House Campaign Committees Took Out Eight-Figure Loans

The DCCC and NRCC borrowed more than in the previous cycle for the final weeks of an unpredictable election.

Kelly Ward and Ben Ray Lujan of the Democratic Congressional Campaign Committee speak to reporters Monday.
(Michael Bonfigli/Christian Science Monitor)
Ally Mutnick
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Ally Mutnick
Dec. 13, 2016, 5:38 p.m.

The House cam­paign arms of both ma­jor parties will start the 2018 cycle in debt, ac­cord­ing to re­ports re­cently filed with the Fed­er­al Elec­tion Com­mis­sion.

In the fi­nal days of the 2016 elec­tions, the Demo­crat­ic and Re­pub­lic­an cam­paign com­mit­tees took out lar­ger loans than they had in the pre­vi­ous cycle as they braced for the end of an in­creas­ingly un­pre­dict­able elec­tion sea­son.

Des­pite a ban­ner fun­drais­ing year, the Demo­crat­ic Con­gres­sion­al Cam­paign Com­mit­tee bor­rowed $17 mil­lion in late Oc­to­ber, which is $5 mil­lion more than it took out in each of the last two cycles. The party will carry that debt as it seeks to pick up 24 seats to win the ma­jor­ity in 2018 after net­ting six seats last month.

“Ag­gress­ive in­vest­ments were crit­ic­al in or­der to pro­tect in­cum­bents and ul­ti­mately gain seats in a dif­fi­cult na­tion­al­ized en­vir­on­ment, and the DCCC did not leave any op­por­tun­it­ies on the table,” DCCC spokes­wo­man Meredith Kelly said.

The Na­tion­al Re­pub­lic­an Con­gres­sion­al Com­mit­tee re­ceived a $12 mil­lion loan around the same time. That is $2 mil­lion more than its loan last cycle, but the same amount as in 2012 and 2010.

Last-minute loans are not un­com­mon for either com­mit­tee and are typ­ic­ally used to fund late TV ad blasts. But the loans must be paid back over the 2018 cycle, as both com­mit­tees sim­ul­tan­eously stock up for the midterms.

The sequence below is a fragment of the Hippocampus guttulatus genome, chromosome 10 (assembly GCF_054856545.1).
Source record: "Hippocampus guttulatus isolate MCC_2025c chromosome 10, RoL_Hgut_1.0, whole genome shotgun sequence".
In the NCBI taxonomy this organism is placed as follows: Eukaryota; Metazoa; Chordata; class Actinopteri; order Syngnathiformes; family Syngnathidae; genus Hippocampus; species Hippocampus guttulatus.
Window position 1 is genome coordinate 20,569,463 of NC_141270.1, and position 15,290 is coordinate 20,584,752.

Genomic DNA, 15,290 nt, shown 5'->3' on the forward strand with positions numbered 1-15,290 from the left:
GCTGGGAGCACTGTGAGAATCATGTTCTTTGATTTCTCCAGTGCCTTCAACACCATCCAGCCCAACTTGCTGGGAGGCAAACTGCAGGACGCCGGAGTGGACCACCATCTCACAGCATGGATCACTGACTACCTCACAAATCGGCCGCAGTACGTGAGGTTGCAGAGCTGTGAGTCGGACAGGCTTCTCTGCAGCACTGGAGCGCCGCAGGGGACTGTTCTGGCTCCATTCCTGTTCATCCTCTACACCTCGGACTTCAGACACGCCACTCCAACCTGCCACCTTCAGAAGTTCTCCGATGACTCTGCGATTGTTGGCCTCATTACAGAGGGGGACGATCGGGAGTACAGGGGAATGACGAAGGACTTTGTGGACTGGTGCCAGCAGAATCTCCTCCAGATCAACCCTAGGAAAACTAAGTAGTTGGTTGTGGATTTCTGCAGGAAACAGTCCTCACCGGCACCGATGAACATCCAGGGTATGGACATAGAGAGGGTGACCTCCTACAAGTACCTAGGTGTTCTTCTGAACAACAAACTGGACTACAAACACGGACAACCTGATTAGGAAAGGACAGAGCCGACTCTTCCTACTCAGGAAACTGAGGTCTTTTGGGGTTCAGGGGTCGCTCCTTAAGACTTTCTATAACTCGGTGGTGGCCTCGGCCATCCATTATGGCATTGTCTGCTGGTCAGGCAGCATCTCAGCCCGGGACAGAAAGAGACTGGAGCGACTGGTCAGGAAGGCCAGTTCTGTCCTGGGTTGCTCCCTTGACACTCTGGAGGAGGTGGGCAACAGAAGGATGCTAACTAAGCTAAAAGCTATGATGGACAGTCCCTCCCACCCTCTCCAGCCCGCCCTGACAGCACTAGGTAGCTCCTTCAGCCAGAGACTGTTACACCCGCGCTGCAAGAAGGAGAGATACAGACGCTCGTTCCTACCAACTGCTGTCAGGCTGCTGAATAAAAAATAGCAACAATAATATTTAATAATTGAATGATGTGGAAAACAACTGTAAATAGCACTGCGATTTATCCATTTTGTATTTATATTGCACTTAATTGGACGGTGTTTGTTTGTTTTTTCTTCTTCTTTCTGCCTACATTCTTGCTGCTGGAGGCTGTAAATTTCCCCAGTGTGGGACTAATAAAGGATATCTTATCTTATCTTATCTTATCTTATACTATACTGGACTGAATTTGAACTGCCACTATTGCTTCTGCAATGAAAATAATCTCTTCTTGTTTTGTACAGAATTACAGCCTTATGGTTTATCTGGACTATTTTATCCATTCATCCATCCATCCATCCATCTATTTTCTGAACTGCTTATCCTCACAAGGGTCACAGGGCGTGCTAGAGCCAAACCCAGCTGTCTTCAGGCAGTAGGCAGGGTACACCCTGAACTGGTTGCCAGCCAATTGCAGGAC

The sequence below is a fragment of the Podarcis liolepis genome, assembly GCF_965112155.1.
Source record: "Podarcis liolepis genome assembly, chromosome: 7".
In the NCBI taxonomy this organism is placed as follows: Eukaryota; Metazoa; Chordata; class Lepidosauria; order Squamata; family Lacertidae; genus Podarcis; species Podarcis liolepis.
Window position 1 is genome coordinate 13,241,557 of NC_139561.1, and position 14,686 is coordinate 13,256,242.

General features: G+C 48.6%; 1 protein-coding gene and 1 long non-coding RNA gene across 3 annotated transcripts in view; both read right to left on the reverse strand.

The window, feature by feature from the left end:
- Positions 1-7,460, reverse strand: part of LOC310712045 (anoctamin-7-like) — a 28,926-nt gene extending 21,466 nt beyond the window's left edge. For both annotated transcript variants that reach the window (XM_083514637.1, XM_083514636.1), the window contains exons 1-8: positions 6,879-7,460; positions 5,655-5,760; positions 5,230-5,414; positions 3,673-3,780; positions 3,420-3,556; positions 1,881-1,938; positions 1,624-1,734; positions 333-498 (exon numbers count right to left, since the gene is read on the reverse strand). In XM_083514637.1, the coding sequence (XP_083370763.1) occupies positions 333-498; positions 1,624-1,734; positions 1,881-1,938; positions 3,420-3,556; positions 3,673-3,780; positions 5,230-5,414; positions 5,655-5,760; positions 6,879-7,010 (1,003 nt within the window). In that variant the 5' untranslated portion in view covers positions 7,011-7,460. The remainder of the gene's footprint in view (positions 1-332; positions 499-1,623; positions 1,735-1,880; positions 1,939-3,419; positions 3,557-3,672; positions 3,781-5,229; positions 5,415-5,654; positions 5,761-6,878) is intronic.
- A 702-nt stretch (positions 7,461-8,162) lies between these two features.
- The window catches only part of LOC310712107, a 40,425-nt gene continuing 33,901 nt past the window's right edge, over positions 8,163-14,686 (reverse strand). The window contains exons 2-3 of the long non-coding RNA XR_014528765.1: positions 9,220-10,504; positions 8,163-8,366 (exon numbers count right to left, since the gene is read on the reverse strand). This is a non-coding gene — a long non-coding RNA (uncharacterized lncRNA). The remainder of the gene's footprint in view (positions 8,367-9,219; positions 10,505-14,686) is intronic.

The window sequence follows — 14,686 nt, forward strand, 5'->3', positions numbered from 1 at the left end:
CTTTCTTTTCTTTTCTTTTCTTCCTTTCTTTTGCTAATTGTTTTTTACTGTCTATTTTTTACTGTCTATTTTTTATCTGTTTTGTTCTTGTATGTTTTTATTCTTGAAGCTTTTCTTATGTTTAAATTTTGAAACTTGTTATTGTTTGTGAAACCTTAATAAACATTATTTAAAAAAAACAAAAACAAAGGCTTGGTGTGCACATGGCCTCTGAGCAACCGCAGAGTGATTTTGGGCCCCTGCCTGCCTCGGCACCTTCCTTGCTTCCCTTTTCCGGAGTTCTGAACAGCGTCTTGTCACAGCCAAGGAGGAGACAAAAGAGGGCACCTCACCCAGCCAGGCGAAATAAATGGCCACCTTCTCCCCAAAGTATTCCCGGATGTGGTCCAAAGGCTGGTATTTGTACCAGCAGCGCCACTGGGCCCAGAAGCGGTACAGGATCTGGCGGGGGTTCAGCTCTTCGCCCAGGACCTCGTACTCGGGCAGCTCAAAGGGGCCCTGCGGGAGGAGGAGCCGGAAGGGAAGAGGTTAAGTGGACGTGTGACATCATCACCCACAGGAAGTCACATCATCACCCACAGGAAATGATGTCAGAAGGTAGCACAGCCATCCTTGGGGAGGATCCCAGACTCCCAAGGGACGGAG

The NR­CC’s loan, which was bor­rowed from Chain Bridge Bank at an in­terest rate of 2.8 per­cent, is due Aug. 31, 2017. The DCCC has un­til the end of March 2018 to pay back its loan, which it se­cured from Bank of Amer­ica at a float­ing in­terest rate.

Des­pite Demo­crats’ minor­ity status, the DCCC con­sist­ently out­raised its Re­pub­lic­an coun­ter­part throughout the cycle, with some of the largest dis­par­it­ies com­ing to­ward the end. In Septem­ber, the Demo­crat­ic cam­paign arm hauled a re­cord-break­ing $21 mil­lion while the NR­CC raised less than half that amount.

Both com­mit­tees ended the cycle with mil­lions in the bank, and could tap in­to their bal­ances to pay the loans. The NR­CC had $14.2 mil­lion on hand as of late Novem­ber, and the DCCC had $9.3 mil­lion.

In the homestretch, both parties in­ves­ted mil­lions in­to late-break­ing races as Re­pub­lic­ans built a fire­wall against pos­sible down-bal­lot drag from their own pres­id­en­tial nom­in­ee and Demo­crats hoped to cap­it­al­ize on an op­por­tun­ity to ex­pand the map. The NR­CC shelled out $73.6 mil­lion in in­de­pend­ent ex­pendit­ures over the cycle to the Demo­crat­ic cam­paign arm’s $80.4 mil­lion, as out­side groups aligned with both parties poured tens of mil­lions more in­to races.

Demo­crats at­trib­uted much of their strong fun­drais­ing to the un­pop­ular­ity of Don­ald Trump, par­tic­u­larly in the af­ter­math of the re­lease of the 2005 Ac­cess Hol­ly­wood tape. But Trump’s de­feat of Hil­lary Clin­ton helped lim­it Demo­crats to mak­ing just a mod­est dent in the GOP’s 30-seat ma­jor­ity.

Re­pub­lic­ans lost a total of nine seats but also picked up three Demo­crat­ic-held seats. Just eight House in­cum­bents lost on Elec­tion Day, in­clud­ing six Re­pub­lic­ans.

Three of the Demo­crats’ pickups were dir­ectly tied to re­dis­trict­ing. And three GOP mem­bers de­feated in Illinois, New Hamp­shire, and Nevada rep­res­en­ted Demo­crat­ic-lean­ing dis­tricts that tend to flip blue in pres­id­en­tial elec­tion years.

Two of the oth­er ous­ted GOP in­cum­bents lost largely be­cause of self-in­flic­ted wounds, but also thanks to strong Demo­crat­ic chal­lengers. Rep. John Mica of Flor­ida was slow to fun­draise after his newly re­drawn dis­trict be­came more Demo­crat­ic, though the NR­CC steered $1.6 mil­lion to his race in the fi­nal weeks. Rep. Scott Gar­rett of New Jer­sey struggled to de­fend against at­tacks on his con­ser­vat­ive re­cord and nev­er re­ceived any help from the GOP com­mit­tee.

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